More disturbing than the tone deafness of the offensive borrowings is the lack of empathy it reveals.

The Torah teaches us to treat our fellow Jews in special ways.  We are family, after all, and family comes first.

But is the concept of tzelem Elokim limited to Jews?  Does the word brios in mechabed es habrios (Avos, 4:1) not, on its face, mean all people?  Did Dovid HaMelech not mean to include all human beings when he sang (Tehillim, 65:3) “You, Who hears prayer, to You all flesh will come”? Were korbanos not accepted from non-Jews in the Beis HaMikdash?

Is “darkei shalom,” for some reason, a lesser halachic ideal than others? Is not the goal of history, as our nevi’im prophesied, to bring all the earth’s inhabitants to recognize Hashem? Do we not then have to be concerned about them?

Back in 1964, Dr. Marvin Schick, a”h, writing in The Jewish Observer, asserted:

“It is our historical and religious heritage that compels us to sympathize with the plight of the Negro. It is unthinkable that a people so oppressed throughout history would not today rally to support the cause of the American Negro, now afflicted by the irrational forces of hatred and bigotry. Anything short of this by American Orthodox Jewry is to reject the principles that we have stood by through the millennia of persecution and to which we must remain equally faithful in a free society.”

Yes, there has been hatred for Jews among some blacks. I can testify to that from personal experience. Many experiences, in fact.

But I have also had enough interactions with black citizens of good will to know that the haters aren’t the norm. And all of us have witnessed more than enough in current events to know that being black in America remains a difficult, even dangerous, thing.

“Black Lives Matter” is a name that has been adopted by scores of organizations, some larger, most smaller. But Black Lives Matter is also an idea — essentially a reiteration of what was once known as the “civil rights movement.”  That movement qua movement, as Dr. Schick wrote more than 50 years ago, is one that should resonate with us.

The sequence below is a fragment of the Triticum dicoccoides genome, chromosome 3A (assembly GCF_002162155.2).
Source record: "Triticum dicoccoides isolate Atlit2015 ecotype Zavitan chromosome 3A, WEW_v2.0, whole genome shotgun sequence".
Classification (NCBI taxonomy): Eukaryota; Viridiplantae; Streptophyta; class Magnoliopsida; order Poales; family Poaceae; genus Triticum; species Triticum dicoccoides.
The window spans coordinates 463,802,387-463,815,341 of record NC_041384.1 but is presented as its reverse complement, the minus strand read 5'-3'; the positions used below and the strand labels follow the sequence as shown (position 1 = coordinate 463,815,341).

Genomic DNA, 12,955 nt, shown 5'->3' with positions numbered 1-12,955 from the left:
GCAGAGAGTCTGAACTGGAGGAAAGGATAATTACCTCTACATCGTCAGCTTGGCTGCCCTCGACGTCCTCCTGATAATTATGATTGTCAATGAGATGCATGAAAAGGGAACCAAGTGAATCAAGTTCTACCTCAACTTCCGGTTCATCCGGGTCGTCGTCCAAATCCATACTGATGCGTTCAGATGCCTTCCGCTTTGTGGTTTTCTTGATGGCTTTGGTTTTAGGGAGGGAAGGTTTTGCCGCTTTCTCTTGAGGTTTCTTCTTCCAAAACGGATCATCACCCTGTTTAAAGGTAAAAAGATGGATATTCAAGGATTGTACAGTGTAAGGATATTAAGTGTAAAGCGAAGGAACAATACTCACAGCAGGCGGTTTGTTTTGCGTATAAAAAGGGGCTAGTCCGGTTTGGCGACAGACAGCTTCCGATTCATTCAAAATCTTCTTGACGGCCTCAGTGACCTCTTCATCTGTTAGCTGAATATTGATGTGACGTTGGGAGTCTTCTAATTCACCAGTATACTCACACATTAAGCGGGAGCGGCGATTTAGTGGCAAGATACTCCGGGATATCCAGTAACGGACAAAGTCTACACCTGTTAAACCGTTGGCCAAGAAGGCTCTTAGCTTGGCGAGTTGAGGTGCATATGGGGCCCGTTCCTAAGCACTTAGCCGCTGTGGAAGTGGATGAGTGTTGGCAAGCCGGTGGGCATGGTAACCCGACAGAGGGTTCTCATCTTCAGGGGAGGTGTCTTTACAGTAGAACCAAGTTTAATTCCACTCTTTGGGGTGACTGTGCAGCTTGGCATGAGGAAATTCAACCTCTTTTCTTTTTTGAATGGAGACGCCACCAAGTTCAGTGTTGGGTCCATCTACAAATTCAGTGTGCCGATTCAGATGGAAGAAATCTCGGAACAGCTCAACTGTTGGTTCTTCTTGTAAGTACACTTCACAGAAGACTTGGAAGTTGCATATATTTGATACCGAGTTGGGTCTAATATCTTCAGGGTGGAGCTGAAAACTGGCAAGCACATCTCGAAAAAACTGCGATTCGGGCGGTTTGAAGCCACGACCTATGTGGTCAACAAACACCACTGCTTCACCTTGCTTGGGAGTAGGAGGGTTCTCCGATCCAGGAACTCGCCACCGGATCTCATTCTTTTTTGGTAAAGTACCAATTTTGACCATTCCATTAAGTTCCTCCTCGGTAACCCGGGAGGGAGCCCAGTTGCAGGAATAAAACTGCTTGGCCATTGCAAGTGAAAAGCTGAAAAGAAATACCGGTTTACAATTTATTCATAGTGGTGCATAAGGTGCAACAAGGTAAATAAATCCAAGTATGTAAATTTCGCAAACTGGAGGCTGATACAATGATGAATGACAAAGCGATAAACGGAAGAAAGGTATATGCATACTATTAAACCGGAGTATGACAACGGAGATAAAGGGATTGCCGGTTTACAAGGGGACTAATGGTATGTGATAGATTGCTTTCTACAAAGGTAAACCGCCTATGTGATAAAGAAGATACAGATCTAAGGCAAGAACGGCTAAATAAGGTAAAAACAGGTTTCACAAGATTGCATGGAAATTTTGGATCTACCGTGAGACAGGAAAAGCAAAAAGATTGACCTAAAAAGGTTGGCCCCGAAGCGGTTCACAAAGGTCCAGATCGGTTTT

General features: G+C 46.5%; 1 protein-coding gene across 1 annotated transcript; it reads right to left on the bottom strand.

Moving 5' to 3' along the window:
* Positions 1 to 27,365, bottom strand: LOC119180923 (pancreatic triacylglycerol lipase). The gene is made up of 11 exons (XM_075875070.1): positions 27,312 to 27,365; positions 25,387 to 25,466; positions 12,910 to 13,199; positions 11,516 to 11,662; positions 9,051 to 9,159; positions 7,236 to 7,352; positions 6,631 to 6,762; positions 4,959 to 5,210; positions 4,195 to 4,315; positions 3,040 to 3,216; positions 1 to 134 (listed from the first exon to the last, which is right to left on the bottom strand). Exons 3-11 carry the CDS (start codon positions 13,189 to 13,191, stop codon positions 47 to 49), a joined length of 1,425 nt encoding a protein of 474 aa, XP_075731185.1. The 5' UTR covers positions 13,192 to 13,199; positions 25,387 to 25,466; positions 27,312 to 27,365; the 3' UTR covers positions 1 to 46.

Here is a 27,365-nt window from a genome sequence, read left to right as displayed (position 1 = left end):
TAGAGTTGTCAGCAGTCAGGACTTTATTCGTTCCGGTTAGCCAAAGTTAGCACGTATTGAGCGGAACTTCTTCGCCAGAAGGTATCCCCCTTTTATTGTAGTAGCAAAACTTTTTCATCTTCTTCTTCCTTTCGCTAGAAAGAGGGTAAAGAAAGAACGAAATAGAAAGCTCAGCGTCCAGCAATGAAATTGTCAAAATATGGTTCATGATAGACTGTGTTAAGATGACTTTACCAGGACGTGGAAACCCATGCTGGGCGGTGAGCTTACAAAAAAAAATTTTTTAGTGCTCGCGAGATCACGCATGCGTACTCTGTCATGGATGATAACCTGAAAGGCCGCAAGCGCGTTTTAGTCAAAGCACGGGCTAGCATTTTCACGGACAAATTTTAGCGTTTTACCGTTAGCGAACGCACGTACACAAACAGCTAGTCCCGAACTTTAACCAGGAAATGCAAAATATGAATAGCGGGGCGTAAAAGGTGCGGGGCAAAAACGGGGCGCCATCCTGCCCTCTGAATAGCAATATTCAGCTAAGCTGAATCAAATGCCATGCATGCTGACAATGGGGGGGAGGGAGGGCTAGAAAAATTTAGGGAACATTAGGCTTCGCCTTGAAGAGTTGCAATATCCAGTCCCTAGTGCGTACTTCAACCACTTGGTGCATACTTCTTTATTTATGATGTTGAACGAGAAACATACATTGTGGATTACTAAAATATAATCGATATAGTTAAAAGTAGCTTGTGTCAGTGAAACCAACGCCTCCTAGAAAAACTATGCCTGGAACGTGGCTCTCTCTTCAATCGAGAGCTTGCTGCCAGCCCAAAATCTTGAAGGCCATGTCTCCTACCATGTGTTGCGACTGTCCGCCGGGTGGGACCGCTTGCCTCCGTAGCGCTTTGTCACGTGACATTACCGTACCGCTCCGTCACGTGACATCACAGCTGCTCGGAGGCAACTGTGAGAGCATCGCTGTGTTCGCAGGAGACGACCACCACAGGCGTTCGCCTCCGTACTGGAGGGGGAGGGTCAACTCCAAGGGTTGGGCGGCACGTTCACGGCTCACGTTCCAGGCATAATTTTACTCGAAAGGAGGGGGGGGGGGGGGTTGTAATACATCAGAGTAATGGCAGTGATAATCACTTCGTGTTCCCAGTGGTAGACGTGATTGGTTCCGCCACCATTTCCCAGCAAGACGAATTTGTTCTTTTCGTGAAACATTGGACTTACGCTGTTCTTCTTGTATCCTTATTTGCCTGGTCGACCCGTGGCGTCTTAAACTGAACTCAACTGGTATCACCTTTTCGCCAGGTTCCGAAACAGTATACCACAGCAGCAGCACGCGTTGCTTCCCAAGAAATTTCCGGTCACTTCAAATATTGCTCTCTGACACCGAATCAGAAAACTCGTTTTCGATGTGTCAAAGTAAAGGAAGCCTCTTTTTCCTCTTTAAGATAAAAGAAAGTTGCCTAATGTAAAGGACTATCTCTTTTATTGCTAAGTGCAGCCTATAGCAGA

The concept of darkei shalom (fostering a peaceful environment), if nothing else, should compel us to show black Americans, and all people, that Jews committed to living Torah-faithful lives are fully committed to the safety and equal treatment by society of all human beings, no matter the color of their skins.

Blog #2:

A growing number of surveys are being conducted on the societal and sociological effects of COVID-19. Some have touched on aspects of the Jewish community, but they are based on relatively small samples and do not explore issues specific to the Jewish community. Nishma Research has released the first broad survey of the Jewish community on this topic. This non-random, opt-in survey was conducted May 4-19, 2020, among 860 Jews in the U.S., across Non-Orthodox and Orthodox denominations, and was sponsored and funded by Nishma Research as a service to our community.

According to Mark Trencher, president of Nishma Research, “the coronavirus pandemic has created stress, challenges and sadness within our Jewish community, but it has also spurred thought and creativity around ways to continue and even enhance our Jewish practices and ideals. This survey was both needed and an opportunity, and we took advantage of this unique time period to explore a broad range of related issues.”

Some findings:

The Haredi Difference – Haredi responses are usually different from those of both Modern Orthodox and Non-Orthodox (generally Conservative) Jews – two groups that respond somewhat similarly in a number of areas. For example: